It would appear that the good old days are back as the market rebounds from last year’s slump and tech stocks are leading the way with a meteoric 20% rise. But this time may be different as the tech sector faces several risks that could send their shares crashing worse than 2018’s pullback from highs that many individual tech stocks have not fully recovered from. Those risks include an earnings plunge on the back of an economic slowdown, continuing trade tensions between the U.S. and China, and regulation and breakup of big tech firms.
From Nvidia Corp. (NVDA), Intel Corp. (INTC) and Apple Inc. (AAPL) to Facebook Inc. (FB), Alphabet Inc. (GOOG) and Amazon.com Inc. (AMZN), tech stocks will face major hurdles over the next year. “This is a deep cyclical sector that people mistake for growth,” Richard Bernstein, founder and chief executive of Richard Bernstein Advisors, told the Financial Times.
Tech Stocks are Leading Again—But for How Long?
- Technology Select Sector SPDR Fund: +20%
- S&P 500: +13%
Source: CNN Money, YTD performance as of 10:30 AM EST 03/22.
What it Means for Investors
Tech companies tend to be more vulnerable to period of poor earnings growth, Bernstein explained. Recent data from Goldman Sachs showed the consensus bottom-up forecast for earnings per share (EPS) growth in 2019 for the information technology sector at negative 2%, the worst among all sectors. “If profits decelerate in 2019 and 2020 and if we have a profit recession will this sector be immune? It won’t be,” said Bernstein.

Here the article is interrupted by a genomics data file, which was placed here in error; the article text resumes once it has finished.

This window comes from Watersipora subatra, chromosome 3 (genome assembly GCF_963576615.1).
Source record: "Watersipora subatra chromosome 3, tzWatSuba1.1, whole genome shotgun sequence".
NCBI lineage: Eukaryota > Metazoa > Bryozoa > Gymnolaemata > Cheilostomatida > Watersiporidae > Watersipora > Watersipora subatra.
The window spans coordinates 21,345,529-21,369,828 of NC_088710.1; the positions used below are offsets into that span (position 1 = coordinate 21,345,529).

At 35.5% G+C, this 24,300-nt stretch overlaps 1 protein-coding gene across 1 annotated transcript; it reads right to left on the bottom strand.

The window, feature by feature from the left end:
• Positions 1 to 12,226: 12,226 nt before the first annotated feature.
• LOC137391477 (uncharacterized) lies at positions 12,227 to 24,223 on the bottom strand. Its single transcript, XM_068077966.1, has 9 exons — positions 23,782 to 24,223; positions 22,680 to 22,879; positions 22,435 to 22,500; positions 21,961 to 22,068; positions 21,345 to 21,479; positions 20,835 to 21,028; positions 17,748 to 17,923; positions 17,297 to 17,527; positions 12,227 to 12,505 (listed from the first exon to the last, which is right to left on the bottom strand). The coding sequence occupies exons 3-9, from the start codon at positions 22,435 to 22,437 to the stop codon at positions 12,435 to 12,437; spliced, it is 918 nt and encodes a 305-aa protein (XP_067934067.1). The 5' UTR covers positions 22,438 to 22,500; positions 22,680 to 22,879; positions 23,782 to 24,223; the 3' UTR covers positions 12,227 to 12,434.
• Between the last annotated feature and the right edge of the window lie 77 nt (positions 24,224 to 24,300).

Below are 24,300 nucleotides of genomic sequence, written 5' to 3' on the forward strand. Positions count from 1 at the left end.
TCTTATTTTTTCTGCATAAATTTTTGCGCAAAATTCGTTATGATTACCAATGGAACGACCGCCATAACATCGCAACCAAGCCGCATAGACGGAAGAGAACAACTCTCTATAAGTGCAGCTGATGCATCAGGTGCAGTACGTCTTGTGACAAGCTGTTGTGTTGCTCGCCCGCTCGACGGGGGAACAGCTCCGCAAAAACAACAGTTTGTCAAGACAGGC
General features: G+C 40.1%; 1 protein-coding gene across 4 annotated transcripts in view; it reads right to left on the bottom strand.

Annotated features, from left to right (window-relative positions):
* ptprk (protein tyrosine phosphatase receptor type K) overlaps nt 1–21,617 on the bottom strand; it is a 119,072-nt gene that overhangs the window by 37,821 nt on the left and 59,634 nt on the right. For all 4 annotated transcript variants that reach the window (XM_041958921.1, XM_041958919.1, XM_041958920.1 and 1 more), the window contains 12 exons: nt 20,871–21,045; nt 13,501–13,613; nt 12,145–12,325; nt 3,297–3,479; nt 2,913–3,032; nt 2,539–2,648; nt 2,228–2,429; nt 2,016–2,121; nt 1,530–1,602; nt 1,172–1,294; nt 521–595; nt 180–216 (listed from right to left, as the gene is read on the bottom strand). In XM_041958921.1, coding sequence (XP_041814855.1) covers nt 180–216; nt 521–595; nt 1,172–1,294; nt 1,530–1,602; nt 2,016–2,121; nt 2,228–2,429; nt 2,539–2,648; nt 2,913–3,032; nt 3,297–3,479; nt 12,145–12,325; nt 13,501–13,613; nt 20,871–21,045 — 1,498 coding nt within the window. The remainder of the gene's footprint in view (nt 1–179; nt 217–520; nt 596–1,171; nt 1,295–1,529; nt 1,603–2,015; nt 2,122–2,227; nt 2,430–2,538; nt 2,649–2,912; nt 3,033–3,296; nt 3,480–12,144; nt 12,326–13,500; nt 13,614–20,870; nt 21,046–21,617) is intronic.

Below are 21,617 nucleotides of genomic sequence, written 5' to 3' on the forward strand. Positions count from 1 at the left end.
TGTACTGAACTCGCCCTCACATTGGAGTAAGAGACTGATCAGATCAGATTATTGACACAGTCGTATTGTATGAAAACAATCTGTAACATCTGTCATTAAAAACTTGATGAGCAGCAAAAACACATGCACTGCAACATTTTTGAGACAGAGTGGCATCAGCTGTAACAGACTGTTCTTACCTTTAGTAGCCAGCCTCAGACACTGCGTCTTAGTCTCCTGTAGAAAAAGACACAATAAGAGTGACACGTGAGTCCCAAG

The unresolved trade war between the U.S. and China is not helping the earnings picture. Apple saw its shares tumble last year on signs of weak smartphone demand in China, but expectations that a trade deal would be reached have stimulated a rebound. So far, no deal has been agreed on, and there are now new worries of a technology “Cold War” between the world’s two largest economies because of China’s dominance in the information- and communication-technology supply chain.
“If we are in a conflict and using infrastructure built by China, they could theoretically hit a button and shut off everything. After 30 years of saying companies should optimize supply chains and move some abroad, now we are saying it’s a security concern,” Paul Triolo, practice head of geo-technology at political risk consulting firm Eurasia Group, told Barron’s.
Then there is the question of whether big tech has gotten too big, and what regulators will do about it. Democratic presidential candidate Elizabeth Warren is making the breakup of America’s biggest tech companies a part of her campaign, which will make the regulation of the tech sector a key aspect of policy debates heading up to the election. A plan to breakup the big tech firms “would be pretty impactful, depending on how it gets done,” Lee Spelman, head of U.S. equities for JPMorgan Asset Management, told the FT.
The tech sector has become an investor favorite and there is still a lot of potential to automate even more productive processes and to take advantage of machine-learning tools, but at least in the near term, the sector will have a number of economic and political hurdles to overcome.